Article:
Even if Kenzie's dog had somehow managed to escape from the family's fenced backyard, Kenzie knows the big, lovable chocolate Lab wouldn't have gone far. As they search for Clancy, Kenzie and his dad keep hearing stories about other dogs that have gone missing too. When Kenzie finds Clancy's ID tag and spots a van loaded up with dog food, he knows he has to investigate further. With the help of a schoolmate whose dog has also disappeared, Kenzie uncovers an illegal operation that grabs dogs off the street and turns them into bloodthirsty killers.
Sixteen-year-old Dee and her seven-year-old brother, Eddie, have been on their own for six weeks. Their father has seemingly vanished into the baking Arizona desert. Their money is drying up and the rent is coming due, but it's a visit from a social worker and the prospect of being separated from Eddie that scares Dee enough to flee. She dupes her brother into packing up and embarking on the long road trip to Canada, their birthplace and former home. Lacking a driver's license and facing a looming interrogation at the border, Dee rations their money and food as they burn down the interstate in their ancient, decrepit car.
Toronto homicide detectives Pratt and Ellis are brought in to investigate a series of hit-and-runs. Someone seems to be trying to kill random people using stolen cars. The detectives try to find any connections between the victims that might indicate something else at work. What they discover is beyond their wildest imagining.
Piano tuner and jazz musician Frank Ryan is in Japan teaching bored housewives how to play piano. Then he gets a gig in a trendy underground bar and ends up ensnared with a young woman with a grudge and the crime boss who owns the bar. Drawn into Tokyo Girls vendetta, Frank stumbles into an underworld where transgressions are paid for by the flash of a razor-sharp cleaver. And for a pianist, that's not a good thing. Tokyo Girl is the follow-up to Beethoven's Tenth, featuring reluctant sleuth Frank Ryan.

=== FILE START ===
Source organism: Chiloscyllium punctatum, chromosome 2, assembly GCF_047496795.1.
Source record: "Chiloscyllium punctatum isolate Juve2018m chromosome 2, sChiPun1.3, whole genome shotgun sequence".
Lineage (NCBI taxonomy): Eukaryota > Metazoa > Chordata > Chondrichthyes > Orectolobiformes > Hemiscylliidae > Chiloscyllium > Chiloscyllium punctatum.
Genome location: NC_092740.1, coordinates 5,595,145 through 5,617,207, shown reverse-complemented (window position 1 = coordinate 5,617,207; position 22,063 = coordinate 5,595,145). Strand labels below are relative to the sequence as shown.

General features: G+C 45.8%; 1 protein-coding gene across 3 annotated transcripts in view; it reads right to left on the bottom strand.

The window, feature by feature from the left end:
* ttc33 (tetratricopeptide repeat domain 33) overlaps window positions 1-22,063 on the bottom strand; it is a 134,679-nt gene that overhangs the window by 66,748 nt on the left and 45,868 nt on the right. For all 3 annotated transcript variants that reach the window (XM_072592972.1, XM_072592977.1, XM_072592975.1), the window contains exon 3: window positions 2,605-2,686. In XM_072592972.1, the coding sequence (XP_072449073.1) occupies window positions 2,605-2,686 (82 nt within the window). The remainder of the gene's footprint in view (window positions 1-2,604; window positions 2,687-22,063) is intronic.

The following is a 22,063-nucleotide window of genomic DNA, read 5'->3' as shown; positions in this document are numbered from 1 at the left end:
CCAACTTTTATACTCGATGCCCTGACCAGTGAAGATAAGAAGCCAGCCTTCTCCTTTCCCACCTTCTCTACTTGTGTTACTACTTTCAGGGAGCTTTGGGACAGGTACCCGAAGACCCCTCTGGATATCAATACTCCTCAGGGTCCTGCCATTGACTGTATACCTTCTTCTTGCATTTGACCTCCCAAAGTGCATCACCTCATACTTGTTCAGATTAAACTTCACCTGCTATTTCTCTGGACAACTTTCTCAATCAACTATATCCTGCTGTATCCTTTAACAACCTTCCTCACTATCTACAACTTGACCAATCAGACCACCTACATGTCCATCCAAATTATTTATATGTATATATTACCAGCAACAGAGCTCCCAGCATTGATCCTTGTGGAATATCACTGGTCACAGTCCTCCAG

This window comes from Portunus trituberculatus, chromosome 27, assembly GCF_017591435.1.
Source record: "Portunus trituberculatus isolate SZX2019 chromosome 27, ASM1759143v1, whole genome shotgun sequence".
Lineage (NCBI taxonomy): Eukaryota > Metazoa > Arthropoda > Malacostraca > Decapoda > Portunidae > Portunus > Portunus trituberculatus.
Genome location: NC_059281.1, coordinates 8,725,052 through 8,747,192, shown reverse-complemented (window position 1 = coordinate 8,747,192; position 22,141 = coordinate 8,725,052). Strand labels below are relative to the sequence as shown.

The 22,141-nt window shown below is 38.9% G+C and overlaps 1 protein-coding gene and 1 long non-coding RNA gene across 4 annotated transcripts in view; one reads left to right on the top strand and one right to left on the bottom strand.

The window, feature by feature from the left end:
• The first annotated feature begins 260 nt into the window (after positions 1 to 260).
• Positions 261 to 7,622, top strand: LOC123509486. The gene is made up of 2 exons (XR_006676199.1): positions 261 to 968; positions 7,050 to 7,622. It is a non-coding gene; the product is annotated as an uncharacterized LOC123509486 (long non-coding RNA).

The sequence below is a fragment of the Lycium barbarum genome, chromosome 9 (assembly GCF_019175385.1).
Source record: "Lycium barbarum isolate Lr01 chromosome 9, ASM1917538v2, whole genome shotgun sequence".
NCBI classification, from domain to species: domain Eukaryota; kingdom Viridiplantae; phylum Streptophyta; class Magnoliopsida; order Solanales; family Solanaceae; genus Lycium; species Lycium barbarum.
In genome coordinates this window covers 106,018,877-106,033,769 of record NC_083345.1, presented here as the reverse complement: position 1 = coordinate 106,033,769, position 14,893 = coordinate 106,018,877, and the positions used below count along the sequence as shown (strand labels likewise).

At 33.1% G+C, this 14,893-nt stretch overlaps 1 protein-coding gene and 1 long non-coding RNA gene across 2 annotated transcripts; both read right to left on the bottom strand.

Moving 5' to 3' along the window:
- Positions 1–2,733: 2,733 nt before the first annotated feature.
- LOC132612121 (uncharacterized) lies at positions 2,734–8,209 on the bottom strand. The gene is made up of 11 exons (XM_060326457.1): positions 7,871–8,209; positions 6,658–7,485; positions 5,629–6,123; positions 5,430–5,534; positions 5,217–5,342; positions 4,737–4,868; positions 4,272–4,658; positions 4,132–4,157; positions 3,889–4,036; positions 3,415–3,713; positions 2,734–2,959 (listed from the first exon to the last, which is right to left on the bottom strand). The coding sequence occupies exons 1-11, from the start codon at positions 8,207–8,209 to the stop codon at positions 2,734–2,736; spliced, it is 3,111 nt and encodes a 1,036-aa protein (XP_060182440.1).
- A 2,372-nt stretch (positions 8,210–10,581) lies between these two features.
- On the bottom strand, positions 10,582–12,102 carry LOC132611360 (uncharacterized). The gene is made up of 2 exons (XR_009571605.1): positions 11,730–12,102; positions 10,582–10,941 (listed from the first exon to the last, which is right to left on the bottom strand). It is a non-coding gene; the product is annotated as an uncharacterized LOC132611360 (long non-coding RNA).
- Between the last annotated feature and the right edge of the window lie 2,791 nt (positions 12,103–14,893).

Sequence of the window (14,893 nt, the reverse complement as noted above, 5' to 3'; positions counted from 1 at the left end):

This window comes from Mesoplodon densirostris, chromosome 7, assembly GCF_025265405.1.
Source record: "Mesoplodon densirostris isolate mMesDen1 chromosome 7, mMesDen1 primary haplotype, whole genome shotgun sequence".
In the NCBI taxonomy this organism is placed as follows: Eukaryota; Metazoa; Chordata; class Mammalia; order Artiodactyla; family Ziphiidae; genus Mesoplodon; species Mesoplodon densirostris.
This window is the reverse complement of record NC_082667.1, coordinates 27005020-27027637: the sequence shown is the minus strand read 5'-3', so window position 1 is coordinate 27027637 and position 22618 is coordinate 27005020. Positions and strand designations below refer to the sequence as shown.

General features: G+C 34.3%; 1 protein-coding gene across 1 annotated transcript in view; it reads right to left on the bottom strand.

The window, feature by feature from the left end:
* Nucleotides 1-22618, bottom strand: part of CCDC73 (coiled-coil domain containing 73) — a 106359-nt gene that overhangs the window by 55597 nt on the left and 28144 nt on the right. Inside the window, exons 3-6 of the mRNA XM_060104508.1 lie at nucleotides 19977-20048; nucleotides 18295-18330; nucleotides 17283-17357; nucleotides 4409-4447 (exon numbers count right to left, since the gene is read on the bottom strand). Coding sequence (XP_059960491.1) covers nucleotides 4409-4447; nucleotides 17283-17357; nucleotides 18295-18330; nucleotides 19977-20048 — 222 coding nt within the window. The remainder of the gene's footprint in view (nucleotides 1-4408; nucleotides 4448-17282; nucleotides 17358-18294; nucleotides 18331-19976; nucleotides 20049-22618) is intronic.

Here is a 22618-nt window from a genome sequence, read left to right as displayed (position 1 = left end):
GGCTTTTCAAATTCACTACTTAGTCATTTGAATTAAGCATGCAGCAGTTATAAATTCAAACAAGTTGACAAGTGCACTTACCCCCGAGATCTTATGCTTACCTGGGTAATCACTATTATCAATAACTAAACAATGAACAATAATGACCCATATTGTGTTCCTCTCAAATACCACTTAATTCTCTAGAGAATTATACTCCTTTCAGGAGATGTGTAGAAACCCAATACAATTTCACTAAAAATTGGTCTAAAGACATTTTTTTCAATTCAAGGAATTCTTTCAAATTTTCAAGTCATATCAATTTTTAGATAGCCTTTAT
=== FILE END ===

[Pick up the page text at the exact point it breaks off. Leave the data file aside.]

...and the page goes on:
Small-town reporter Claire Abbott wakes from a nightmare, convinced a bomb will go off in the local school. And then, strangely enough, there really is a bomb scare. After the school is cleared by police and their sniffer dog, Claire is certain the threat isn't over. People are behaving strangely. Claire believes a bomber will attack the school. But when? And who is the bomber? Claire must track down the culprit and stop him before the bomb goes off. Race Against Time is the third novel in a series of mysteries featuring journalist and sleuth Claire Abbott.
Sixteen-year-old Rasheed is smart, tough and a survivor. In his neighborhood, he has to be. The streets are run by a gang called the E Street Locals, and they've been trying to jump him in since he was a child. So far, he's managed to escape their clutches. But the gang is not his only problem. Rasheed's sister, Daneeka, was paralyzed in a drive-by shooting, and now she's confined to a wheelchair, mentally frozen at the age of nine. His mother is an addict. His father hasn't been heard from in years. High school is no safer than the streets, so Rasheed seeks solace at the local university campus. There he meets a young woman named Lanaia who takes an interest in him. He also bumps up against a police officer who he thinks at first is hassling him just because he's black. But eventually Rasheed realizes that the officer is only pushing him to become a better person. Though he can't escape his home life, or the gang, as easily as he'd like, Rasheed does learn some valuable lessons in his struggles: you and you alone are accountable for the decisions you make in life; even though the world is not a fair place, you can still accomplish whatever you set your mind to; and we all become stronger when we admit we need someone to lean on.
When a football player from Riley Donovan's school falls to his death from the top of a recreation center, a hunch makes her wonder if he was pushed. But who would do such a thing, and why? Riley's detective aunt tells Riley to leave it alone, but that's not in Riley's nature. When her friend Charlie is accused of the murder, Riley is determined to clear his name, even if it means confronting vicious junkyard dogs, forming an alliance with an old enemy, and putting her own life in danger.
Escaping the pressures of big-city policing, Maxine Benson is happy to be appointed police chief in the resort town of Port Ainslie. Max's biggest challenge is to overcome skepticism at her ability to deal with major crimes like the murder of Billy Ray Edwards. Few people mourn Billy Ray's passing. He was a bully and was also intent on derailing the biggest development project in the town's history. But murder's murder, and Max is ready to solve it on her own and prove her worth to the townspeople. And maybe even to herself.